16 commanders over there according to your selection, your choice. So what
17 would it mean if somebody were to send him in a proposal for an
18 appointment or send in a nomination when that person knew nothing about
19 the area?
20 JUDGE ANTONETTI: [Interpretation] For what it's worth, it's an
22 MS. TOMASEGOVIC TOMIC: [Interpretation] We're coming up to the
23 break, but I have one more document. May I go ahead with that, related
24 Mr. Blaskic and so on?
25 JUDGE ANTONETTI: [Interpretation] Show your document and then
1 we'll have the break.
2 MS. TOMASEGOVIC TOMIC: [Interpretation] Document 5D04089. It's
3 the next document in the set, and this document is a commendation signed
4 by Tihomir Blaskic. 5D04089 is the document number. As I was saying,
5 it's signed by Tihomir Blaskic.
6 Q. The document is dated the 18th of April, 1993. That means before
7 your arrival, before your arrival there as commander of the HVO, and this
8 is a document in which Mr. Blaskic is issuing commendations to the
9 members of the 4th Military Police Battalion and their commander for the
10 valour and courage they showed in carrying out their assignments. Do you
11 know about this, and is it in conformity with the authority that Colonel
12 Blaskic had and the kind of authority that we've just been discussing?
13 A. A, let me say that I don't know of this document and, B, the
14 authority and powers of -- well, we have two things here; first of all,
15 Blaskic's authority to deploy the 4th Military Police Battalion in the
16 first place for military purposes. And the third point, point C, is his
17 right to commend somebody for having taken part in a battle and for
18 fighting bravely and well. So there are three points there. He could,
19 of course, commend individuals. I could commend individuals, too. I
20 could commend any military police unit while it was taking part in the
21 military operations, and I happened to notice that they were good guys.
22 I could do that, but it just so happened that I did not. But this is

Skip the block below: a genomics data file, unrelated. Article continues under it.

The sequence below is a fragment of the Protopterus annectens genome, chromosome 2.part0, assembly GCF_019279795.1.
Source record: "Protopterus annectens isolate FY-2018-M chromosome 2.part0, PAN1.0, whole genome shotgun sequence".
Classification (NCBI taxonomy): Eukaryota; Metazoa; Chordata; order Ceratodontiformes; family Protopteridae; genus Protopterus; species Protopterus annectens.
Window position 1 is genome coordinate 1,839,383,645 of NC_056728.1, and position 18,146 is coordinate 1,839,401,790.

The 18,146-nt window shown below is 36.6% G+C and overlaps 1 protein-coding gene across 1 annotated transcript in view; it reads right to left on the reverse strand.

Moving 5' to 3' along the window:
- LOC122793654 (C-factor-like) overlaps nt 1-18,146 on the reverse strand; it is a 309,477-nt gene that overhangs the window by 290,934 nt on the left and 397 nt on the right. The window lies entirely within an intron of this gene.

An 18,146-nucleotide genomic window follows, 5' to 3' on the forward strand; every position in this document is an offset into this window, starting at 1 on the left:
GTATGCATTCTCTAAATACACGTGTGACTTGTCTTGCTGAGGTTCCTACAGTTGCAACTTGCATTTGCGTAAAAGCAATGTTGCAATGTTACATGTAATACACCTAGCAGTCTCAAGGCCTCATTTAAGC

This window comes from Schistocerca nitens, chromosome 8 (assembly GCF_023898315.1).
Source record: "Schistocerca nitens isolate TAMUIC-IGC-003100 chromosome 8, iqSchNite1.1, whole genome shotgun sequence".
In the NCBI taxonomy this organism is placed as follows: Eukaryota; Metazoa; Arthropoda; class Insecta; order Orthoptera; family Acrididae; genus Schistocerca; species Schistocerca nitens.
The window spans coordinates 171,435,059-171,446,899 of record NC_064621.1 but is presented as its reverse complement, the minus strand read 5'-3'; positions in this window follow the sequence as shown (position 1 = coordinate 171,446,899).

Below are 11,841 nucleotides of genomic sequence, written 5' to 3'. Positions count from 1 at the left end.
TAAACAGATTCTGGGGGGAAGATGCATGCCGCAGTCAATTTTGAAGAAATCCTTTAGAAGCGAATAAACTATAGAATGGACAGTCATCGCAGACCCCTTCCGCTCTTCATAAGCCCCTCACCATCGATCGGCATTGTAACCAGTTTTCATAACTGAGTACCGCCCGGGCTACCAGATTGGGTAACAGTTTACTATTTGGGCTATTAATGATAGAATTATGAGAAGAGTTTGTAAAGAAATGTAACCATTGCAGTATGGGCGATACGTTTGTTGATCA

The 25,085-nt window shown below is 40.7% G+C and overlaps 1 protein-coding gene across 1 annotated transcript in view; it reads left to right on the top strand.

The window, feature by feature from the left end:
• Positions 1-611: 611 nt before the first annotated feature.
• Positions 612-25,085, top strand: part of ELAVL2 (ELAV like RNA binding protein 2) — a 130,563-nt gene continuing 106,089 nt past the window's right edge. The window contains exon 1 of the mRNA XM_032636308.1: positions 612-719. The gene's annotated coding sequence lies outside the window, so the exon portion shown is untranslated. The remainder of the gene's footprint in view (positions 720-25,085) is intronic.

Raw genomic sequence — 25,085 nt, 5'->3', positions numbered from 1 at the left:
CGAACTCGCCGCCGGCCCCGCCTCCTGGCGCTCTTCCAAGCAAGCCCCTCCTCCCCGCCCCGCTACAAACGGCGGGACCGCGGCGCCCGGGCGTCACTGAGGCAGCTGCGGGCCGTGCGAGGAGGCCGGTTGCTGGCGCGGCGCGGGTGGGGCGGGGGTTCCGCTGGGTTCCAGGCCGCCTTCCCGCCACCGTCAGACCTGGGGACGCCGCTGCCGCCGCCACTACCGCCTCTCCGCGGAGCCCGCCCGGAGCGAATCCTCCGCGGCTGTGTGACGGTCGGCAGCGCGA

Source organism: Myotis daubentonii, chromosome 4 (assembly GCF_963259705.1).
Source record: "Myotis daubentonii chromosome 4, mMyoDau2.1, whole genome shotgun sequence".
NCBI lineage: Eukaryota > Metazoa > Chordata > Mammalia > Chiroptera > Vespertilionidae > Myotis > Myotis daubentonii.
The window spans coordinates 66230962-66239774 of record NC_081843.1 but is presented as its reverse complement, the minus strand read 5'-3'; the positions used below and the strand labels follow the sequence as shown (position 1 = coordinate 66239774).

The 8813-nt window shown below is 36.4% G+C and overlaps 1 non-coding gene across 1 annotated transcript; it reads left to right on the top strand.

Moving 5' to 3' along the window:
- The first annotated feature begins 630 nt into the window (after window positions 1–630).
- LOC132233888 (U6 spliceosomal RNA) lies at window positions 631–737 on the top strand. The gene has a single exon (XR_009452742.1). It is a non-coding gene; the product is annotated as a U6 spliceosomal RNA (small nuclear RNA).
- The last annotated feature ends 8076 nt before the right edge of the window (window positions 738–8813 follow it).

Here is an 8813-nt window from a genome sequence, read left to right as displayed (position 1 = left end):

23 quite a usual commendation. There's nothing contentious there. He
24 considered that they merited commendation.
25 JUDGE ANTONETTI: [Interpretation] General Praljak, April 18 is
1 two days after Ahmici. I don't know whether the 4th Battalion was
2 involved in Ahmici, I don't have the judgement at hand, but I did note
3 that it was two days after Ahmici. Did you?
4 THE WITNESS: [Interpretation] Well, now that you've told me about
5 that, I see that it is, indeed, two days after Ahmici. I don't know if
6 the 4th Battalion took part, I do not know that, but I interpreted and
7 was responding to the questions asked by Ms. Tomic.
8 JUDGE ANTONETTI: [Interpretation] We'll have a 20-minute break.
9 --- Recess taken at 10.38 a.m.
10 --- On resuming at 10.58 a.m.
11 JUDGE ANTONETTI: [Interpretation] The court is back in session.
12 Let me tell the counsel, Mr. Coric's counsel, that she's already
13 used one hour and seventeen minutes.
14 MS. TOMASEGOVIC TOMIC: [Interpretation] Thank you, Your Honours.
15 Before I continue my examination, I would like to ask everybody
16 in the courtroom, and I believe that this is the best interests of the
17 Defence of Mr. Coric, as follows: There is a precedent by Mr. Karnavas.
18 This is reasonable, and the Prosecution, I believe, did the same. I'm
19 trying, in my cross-examination, just as the Prosecution has done, trying
20 to put forward the case for Mr. Coric, I'm going to -- I'm trying to
21 proceed slowly and bring the witness, step by step, to the point I'm
22 trying to make. What I'd like to ask is as follows: After each issue
23 that I'm going to finish, and they're not going to be long, to stop and
24 break and give the opportunity to everybody in the courtroom to ask
25 questions, object, because if we proceed in this way I'm afraid that even
1 though I may exhaust the list of my questions, they may be lost and my
2 point would be lost. So every time I think I've accomplished what I
3 tried to accomplish, I'm going to say, I'm done with this subject, does
4 anybody else have any questions? And I would be very grateful if we
5 could proceed this way.
6 JUDGE ANTONETTI: [Interpretation] We will try, but you must
7 understand us, when we have a document on the screen, sometimes there are
8 follow-up questions regarding the document. Of course, we don't know
9 what you intend to do. Of course, we have the binders. So if I notice
10 that in the document there is an answer, I don't put the question. We'll
11 try to do what you've asked us to do.
12 MS. TOMASEGOVIC TOMIC: [Interpretation] Thank you, Your Honour.
13 Following up on the issue that we discussed before the break, I'm